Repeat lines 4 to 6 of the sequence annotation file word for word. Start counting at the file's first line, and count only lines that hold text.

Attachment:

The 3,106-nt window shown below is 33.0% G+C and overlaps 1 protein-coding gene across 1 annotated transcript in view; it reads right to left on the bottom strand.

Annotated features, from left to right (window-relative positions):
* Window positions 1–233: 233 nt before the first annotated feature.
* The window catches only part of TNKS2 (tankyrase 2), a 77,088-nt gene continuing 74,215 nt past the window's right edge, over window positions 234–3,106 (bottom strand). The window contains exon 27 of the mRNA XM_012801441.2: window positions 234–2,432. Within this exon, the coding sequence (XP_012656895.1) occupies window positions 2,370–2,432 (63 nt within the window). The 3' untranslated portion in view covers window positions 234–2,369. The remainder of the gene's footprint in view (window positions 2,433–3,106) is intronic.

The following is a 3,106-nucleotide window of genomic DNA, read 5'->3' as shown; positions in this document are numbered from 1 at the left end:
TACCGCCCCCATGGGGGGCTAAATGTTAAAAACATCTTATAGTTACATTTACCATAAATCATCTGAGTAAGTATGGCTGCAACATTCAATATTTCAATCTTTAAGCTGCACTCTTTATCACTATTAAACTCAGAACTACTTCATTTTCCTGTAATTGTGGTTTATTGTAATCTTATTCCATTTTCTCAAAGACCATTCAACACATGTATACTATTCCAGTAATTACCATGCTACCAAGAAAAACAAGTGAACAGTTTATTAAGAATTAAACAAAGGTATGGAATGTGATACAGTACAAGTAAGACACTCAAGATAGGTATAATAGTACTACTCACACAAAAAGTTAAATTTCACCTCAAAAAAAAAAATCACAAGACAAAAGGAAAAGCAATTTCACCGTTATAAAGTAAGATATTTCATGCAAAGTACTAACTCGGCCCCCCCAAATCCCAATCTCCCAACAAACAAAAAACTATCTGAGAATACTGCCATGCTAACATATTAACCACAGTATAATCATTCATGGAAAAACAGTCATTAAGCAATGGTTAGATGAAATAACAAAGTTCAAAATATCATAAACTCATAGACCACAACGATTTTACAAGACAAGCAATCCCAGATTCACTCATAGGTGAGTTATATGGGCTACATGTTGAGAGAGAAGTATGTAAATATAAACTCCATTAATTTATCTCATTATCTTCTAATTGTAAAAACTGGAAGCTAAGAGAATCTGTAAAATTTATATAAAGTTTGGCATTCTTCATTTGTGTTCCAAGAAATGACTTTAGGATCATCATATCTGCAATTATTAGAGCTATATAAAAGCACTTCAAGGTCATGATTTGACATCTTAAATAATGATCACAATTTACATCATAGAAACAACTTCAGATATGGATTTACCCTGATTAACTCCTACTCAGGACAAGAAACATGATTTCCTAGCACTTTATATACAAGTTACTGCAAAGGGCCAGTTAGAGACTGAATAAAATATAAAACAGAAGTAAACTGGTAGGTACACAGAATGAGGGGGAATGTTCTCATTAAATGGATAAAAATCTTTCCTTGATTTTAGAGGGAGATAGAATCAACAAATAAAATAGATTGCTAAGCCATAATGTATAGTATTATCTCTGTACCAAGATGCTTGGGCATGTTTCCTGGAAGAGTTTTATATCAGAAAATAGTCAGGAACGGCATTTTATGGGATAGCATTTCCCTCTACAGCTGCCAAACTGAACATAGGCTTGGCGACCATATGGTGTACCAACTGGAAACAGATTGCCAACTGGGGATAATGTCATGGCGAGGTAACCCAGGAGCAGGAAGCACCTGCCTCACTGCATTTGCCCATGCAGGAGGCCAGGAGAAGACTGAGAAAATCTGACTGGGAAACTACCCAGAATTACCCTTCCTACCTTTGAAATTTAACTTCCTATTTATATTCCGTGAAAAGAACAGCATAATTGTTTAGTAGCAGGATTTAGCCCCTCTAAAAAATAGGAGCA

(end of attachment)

* The window catches only part of TNKS2 (tankyrase 2), a 77,088-nt gene continuing 74,215 nt past the window's right edge, over window positions 234–3,106 (bottom strand). The window contains exon 27 of the mRNA XM_012801441.2: window positions 234–2,432. Within this exon, the coding sequence (XP_012656895.1) occupies window positions 2,370–2,432 (63 nt within the window). The 3' untranslated portion in view covers window positions 234–2,369. The remainder of the gene's footprint in view (window positions 2,433–3,106) is intronic.

The following is a 3,106-nucleotide window of genomic DNA, read 5'->3' as shown; positions in this document are numbered from 1 at the left end:
TACCGCCCCCATGGGGGGCTAAATGTTAAAAACATCTTATAGTTACATTTACCATAAATCATCTGAGTAAGTATGGCTGCAACATTCAATATTTCAATCTTTAAGCTGCACTCTTTATCACTATTAAACTCAGAACTACTTCATTTTCCTGTAATTGTGGTTTATTGTAATCTTATTCCATTTTCTCAAAGACCATTCAACACATGTATACTATTCCAGTAATTACCATGCTACCAAGAAAAACAAGTGAACAGTTTATTAAGAATTAAACAAAGGTATGGAATGTGATACAGTACAAGTAAGACACTCAAGATAGGTATAATAGTACTACTCACACAAAAAGTTAAATTTCACCTCAAAAAAAAAAATCACAAGACAAAAGGAAAAGCAATTTCACCGTTATAAAGTAAGATATTTCATGCAAAGTACTAACTCGGCCCCCCCAAATCCCAATCTCCCAACAAACAAAAAACTATCTGAGAATACTGCCATGCTAACATATTAACCACAGTATAATCATTCATGGAAAAACAGTCATTAAGCAATGGTTAGATGAAATAACAAAGTTCAAAATATCATAAACTCATAGACCACAACGATTTTACAAGACAAGCAATCCCAGATTCACTCATAGGTGAGTTATATGGGCTACATGTTGAGAGAGAAGTATGTAAATATAAACTCCATTAATTTATCTCATTATCTTCTAATTGTAAAAACTGGAAGCTAAGAGAATCTGTAAAATTTATATAAAGTTTGGCATTCTTCATTTGTGTTCCAAGAAATGACTTTAGGATCATCATATCTGCAATTATTAGAGCTATATAAAAGCACTTCAAGGTCATGATTTGACATCTTAAATAATGATCACAATTTACATCATAGAAACAACTTCAGATATGGATTTACCCTGATTAACTCCTACTCAGGACAAGAAACATGATTTCCTAGCACTTTATATACAAGTTACTGCAAAGGGCCAGTTAGAGACTGAATAAAATATAAAACAGAAGTAAACTGGTAGGTACACAGAATGAGGGGGAATGTTCTCATTAAATGGATAAAAATCTTTCCTTGATTTTAGAGGGAGATAGAATCAACAAATAAAATAGATTGCTAAGCCATAATGTATAGTATTATCTCTGTACCAAGATGCTTGGGCATGTTTCCTGGAAGAGTTTTATATCAGAAAATAGTCAGGAACGGCATTTTATGGGATAGCATTTCCCTCTACAGCTGCCAAACTGAACATAGGCTTGGCGACCATATGGTGTACCAACTGGAAACAGATTGCCAACTGGGGATAATGTCATGGCGAGGTAACCCAGGAGCAGGAAGCACCTGCCTCACTGCATTTGCCCATGCAGGAGGCCAGGAGAAGACTGAGAAAATCTGACTGGGAAACTACCCAGAATTACCCTTCCTACCTTTGAAATTTAACTTCCTATTTATATTCCGTGAAAAGAACAGCATAATTGTTTAGTAGCAGGATTTAGCCCCTCTAAAAAATAGGAGCA